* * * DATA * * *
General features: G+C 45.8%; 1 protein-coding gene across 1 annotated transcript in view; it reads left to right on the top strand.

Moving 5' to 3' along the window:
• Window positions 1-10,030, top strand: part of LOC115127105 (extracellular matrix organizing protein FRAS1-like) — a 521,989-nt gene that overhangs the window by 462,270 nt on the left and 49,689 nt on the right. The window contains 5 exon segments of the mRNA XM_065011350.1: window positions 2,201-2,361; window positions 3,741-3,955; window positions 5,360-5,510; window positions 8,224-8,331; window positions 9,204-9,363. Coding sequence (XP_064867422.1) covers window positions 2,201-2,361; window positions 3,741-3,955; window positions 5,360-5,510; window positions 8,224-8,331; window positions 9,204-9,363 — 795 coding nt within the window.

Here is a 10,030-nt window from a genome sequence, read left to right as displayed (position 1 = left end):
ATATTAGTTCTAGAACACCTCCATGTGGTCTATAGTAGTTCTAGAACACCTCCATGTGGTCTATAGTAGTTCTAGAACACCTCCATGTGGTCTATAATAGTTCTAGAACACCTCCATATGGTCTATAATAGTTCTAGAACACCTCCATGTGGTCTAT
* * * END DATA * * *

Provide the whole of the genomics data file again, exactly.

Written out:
General features: G+C 45.8%; 1 protein-coding gene across 1 annotated transcript in view; it reads left to right on the top strand.

Moving 5' to 3' along the window:
• Window positions 1-10,030, top strand: part of LOC115127105 (extracellular matrix organizing protein FRAS1-like) — a 521,989-nt gene that overhangs the window by 462,270 nt on the left and 49,689 nt on the right. The window contains 5 exon segments of the mRNA XM_065011350.1: window positions 2,201-2,361; window positions 3,741-3,955; window positions 5,360-5,510; window positions 8,224-8,331; window positions 9,204-9,363. Coding sequence (XP_064867422.1) covers window positions 2,201-2,361; window positions 3,741-3,955; window positions 5,360-5,510; window positions 8,224-8,331; window positions 9,204-9,363 — 795 coding nt within the window.

Here is a 10,030-nt window from a genome sequence, read left to right as displayed (position 1 = left end):
ATATTAGTTCTAGAACACCTCCATGTGGTCTATAGTAGTTCTAGAACACCTCCATGTGGTCTATAGTAGTTCTAGAACACCTCCATGTGGTCTATAATAGTTCTAGAACACCTCCATATGGTCTATAATAGTTCTAGAACACCTCCATGTGGTCTAT